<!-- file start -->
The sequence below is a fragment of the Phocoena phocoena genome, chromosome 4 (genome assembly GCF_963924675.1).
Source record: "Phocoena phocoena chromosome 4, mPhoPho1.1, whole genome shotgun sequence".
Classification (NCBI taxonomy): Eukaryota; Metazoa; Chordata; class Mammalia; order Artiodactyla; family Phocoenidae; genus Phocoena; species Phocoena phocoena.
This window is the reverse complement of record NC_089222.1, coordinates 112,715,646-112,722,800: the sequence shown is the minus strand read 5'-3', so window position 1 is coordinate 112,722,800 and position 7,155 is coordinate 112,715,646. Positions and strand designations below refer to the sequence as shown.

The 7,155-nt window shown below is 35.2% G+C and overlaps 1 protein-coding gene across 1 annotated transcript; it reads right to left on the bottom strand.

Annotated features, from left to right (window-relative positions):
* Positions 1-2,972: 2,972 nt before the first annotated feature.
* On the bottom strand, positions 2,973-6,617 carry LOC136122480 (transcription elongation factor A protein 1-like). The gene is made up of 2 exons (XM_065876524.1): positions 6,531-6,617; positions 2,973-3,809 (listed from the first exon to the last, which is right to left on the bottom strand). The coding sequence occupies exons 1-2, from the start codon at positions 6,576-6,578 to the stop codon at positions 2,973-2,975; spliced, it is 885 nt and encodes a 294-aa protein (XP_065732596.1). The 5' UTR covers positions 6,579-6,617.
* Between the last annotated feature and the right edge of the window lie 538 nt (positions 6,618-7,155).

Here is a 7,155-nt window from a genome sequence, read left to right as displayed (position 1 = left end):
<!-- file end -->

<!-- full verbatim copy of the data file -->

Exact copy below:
The sequence below is a fragment of the Phocoena phocoena genome, chromosome 4 (genome assembly GCF_963924675.1).
Source record: "Phocoena phocoena chromosome 4, mPhoPho1.1, whole genome shotgun sequence".
Classification (NCBI taxonomy): Eukaryota; Metazoa; Chordata; class Mammalia; order Artiodactyla; family Phocoenidae; genus Phocoena; species Phocoena phocoena.
This window is the reverse complement of record NC_089222.1, coordinates 112,715,646-112,722,800: the sequence shown is the minus strand read 5'-3', so window position 1 is coordinate 112,722,800 and position 7,155 is coordinate 112,715,646. Positions and strand designations below refer to the sequence as shown.

The 7,155-nt window shown below is 35.2% G+C and overlaps 1 protein-coding gene across 1 annotated transcript; it reads right to left on the bottom strand.

Annotated features, from left to right (window-relative positions):
* Positions 1-2,972: 2,972 nt before the first annotated feature.
* On the bottom strand, positions 2,973-6,617 carry LOC136122480 (transcription elongation factor A protein 1-like). The gene is made up of 2 exons (XM_065876524.1): positions 6,531-6,617; positions 2,973-3,809 (listed from the first exon to the last, which is right to left on the bottom strand). The coding sequence occupies exons 1-2, from the start codon at positions 6,576-6,578 to the stop codon at positions 2,973-2,975; spliced, it is 885 nt and encodes a 294-aa protein (XP_065732596.1). The 5' UTR covers positions 6,579-6,617.
* Between the last annotated feature and the right edge of the window lie 538 nt (positions 6,618-7,155).

Here is a 7,155-nt window from a genome sequence, read left to right as displayed (position 1 = left end):